Plaid: Visa’s pricey bet on the future of finance

Visa has paid $5.3bn for fintech start-up Plaid, following on from last year’s purchase of cross-border payments company Earthport.

Visa has bought fintech start-up Plaid for a “whopping” $5.3bn, says Rey Mashayekhi in Fortune Magazine. Plaid has become an “indispensable piece of the fintech ecosystem”, helping connect one in four people with a US bank account to thousands of apps and services, including Venmo and Robinhood. 

Visa hopes that Plaid’s technology will help flesh out its “non-card and [real-time] payments” services and this acquisition follows on from last year’s purchase of cross-border payments company Earthport.

Visa’s bet on Plaid is definitely “expensive”, but expensive “doesn’t mean wrong”, says Telis Demos in The Wall Street Journal. After all, while the use of credit and debit cards is growing, there is also a future “that doesn’t look so card-centric”, or in which “non-card payments grow even faster, especially globally”. 

In any case, buying Plaid can help Visa “push its existing payment tools to more customers, but also tap into growth of other networks and movements of money”.

Visa may be right to be worried by the fact that direct transfers between bank accounts using fintech apps “can bypass the traditional payments infrastructure and might over time pose a threat to Visa”, says Liam Proud on Breakingviews. 

Still, its decision to pay billions for a firm that will only boost revenue by $100m a year suggests that “profiting from the fears of rich behemoths can be good business”. The big winners from all of this are likely to be Plaid’s rivals, such as PayPal’s Tink, who can now expect to command a “high valuation” from other firms worried about the future of finance.

Recommended

Upcoming IPOs in 2022: which companies are planning to list this year?
UK stockmarkets

Upcoming IPOs in 2022: which companies are planning to list this year?

Rupert Hargreaves explains what an IPO is, how public and private companies differ, and picks out some of the more notable companies set to list on th…
12 Sep 2022
How to play the Netflix share price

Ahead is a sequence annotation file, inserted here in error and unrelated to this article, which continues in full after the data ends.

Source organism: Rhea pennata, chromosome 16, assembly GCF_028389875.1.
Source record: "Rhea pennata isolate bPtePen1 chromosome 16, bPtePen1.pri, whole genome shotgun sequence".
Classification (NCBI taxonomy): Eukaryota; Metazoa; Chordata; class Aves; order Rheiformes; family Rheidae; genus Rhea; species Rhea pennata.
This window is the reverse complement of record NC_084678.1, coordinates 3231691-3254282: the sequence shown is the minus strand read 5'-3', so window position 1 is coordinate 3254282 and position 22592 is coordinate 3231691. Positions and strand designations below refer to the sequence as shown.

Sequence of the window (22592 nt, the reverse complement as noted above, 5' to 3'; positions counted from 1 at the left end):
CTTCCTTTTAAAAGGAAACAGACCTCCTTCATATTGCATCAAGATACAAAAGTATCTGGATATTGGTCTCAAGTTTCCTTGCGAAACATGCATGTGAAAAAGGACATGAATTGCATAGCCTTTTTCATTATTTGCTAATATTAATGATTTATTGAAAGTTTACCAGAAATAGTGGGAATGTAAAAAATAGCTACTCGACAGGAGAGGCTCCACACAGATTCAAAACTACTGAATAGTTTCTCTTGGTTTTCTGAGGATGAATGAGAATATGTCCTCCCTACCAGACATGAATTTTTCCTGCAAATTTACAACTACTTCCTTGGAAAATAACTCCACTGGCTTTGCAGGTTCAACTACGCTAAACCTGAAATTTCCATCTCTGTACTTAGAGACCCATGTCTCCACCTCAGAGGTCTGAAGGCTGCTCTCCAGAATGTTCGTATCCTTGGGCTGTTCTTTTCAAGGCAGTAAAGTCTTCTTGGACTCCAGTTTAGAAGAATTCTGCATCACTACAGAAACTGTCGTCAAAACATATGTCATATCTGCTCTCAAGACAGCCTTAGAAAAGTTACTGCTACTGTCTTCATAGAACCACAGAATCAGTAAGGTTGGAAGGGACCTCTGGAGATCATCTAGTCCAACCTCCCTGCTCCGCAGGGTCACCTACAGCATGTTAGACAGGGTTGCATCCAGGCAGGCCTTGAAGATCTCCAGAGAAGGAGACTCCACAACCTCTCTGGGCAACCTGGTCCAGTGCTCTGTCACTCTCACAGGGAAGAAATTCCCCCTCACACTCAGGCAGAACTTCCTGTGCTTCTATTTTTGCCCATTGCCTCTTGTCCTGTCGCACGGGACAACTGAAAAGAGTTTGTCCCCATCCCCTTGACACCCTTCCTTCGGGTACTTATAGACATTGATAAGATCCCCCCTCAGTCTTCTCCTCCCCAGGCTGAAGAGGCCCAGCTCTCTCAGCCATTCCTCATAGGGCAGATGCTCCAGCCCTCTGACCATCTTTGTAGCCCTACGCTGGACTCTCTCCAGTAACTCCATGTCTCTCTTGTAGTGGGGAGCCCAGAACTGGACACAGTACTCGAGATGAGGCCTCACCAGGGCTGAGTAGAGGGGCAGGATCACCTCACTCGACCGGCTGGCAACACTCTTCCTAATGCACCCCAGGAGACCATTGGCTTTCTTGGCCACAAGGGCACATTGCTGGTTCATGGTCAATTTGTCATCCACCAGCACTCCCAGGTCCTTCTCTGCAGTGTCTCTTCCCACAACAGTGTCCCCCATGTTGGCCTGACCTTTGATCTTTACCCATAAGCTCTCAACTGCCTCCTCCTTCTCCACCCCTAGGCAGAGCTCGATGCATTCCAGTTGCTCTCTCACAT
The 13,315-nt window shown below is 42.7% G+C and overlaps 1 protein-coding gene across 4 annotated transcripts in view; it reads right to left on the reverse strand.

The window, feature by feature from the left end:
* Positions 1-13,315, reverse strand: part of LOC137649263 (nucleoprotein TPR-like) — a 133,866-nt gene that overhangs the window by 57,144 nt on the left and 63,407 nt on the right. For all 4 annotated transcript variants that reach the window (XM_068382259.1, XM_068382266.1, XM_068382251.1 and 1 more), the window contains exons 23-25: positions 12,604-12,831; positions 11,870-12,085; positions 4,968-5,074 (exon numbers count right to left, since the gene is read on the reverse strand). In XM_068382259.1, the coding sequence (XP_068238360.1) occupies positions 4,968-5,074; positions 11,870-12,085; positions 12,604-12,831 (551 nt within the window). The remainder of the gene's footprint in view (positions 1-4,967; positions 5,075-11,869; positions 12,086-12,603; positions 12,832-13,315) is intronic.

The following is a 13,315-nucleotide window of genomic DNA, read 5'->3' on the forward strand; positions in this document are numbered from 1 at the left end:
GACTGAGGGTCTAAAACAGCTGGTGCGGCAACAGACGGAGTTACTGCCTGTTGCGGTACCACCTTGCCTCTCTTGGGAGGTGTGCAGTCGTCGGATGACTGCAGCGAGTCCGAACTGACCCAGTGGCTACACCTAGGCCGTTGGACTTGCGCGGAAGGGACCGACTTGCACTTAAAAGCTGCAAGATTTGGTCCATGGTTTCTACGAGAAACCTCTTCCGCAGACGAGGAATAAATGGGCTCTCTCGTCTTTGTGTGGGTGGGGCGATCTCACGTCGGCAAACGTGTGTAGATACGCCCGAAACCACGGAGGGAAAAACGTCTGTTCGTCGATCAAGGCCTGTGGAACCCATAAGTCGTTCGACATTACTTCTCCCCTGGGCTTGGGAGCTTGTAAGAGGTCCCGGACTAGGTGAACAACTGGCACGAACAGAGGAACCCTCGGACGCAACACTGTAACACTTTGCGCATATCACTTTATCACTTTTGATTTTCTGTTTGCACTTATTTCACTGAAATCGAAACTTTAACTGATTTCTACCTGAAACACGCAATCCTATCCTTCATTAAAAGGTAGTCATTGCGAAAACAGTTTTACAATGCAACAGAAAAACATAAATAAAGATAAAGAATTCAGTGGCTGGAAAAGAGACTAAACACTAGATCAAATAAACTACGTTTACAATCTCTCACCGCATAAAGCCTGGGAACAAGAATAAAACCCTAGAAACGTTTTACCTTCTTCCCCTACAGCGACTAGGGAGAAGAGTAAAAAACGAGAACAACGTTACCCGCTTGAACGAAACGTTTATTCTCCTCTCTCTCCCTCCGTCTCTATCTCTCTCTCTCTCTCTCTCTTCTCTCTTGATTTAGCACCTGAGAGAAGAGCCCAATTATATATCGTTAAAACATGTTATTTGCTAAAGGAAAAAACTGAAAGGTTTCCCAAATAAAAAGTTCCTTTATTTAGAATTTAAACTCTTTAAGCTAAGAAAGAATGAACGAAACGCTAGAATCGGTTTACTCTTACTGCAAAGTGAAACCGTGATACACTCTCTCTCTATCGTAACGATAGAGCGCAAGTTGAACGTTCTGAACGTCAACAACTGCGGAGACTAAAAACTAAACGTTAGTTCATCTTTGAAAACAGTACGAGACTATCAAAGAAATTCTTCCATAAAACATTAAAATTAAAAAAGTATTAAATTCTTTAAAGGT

Trading

How to play the Netflix share price

Netflix still has plenty of scope for growth, says Matthew Partridge, and the shares are reasonably priced. Here's how to play the Netflix share price…
30 Aug 2022
Are stocks back in a bull market or is this just a bear market rally?
Stockmarkets

Are stocks back in a bull market or is this just a bear market rally?

The S&P 500 index gained 17% between its June lows and 16 August, while the Nasdaq Composite rose more than 20%. So are stocks back in a bull market o…
24 Aug 2022
Alibaba may be booted off NYSE
US stockmarkets

Alibaba may be booted off NYSE

Shares in Chinese e-commerce giant Alibaba Group fell by 4% last week amid fears that it could be kicked off the New York Stock Exchange.
3 Aug 2022

Most Popular

Paypal, bitcoin, and the weaponisation of money
Bitcoin & crypto

Paypal, bitcoin, and the weaponisation of money

Recent events have shown how both business and governments can “weaponise” money and shut down dissent. What to do? Buy bitcoin, says Dominic Frisby.
22 Sep 2022
Why we should abolish stamp duty – the worst tax in Britain
Tax

Why we should abolish stamp duty – the worst tax in Britain

Stamp duty is Britain’s most horrible tax. We should forget cutting it and abolish it altogether, says Merryn Somerset Webb.
22 Sep 2022
What we know and what to expect from Kwasi Kwarteng's mini-Budget
Budget

What we know and what to expect from Kwasi Kwarteng's mini-Budget

New chancellor Kwasi Kwarteng is to deliver a “mini-Budget”. Nicole García Mérida explains what we can expect to see.
22 Sep 2022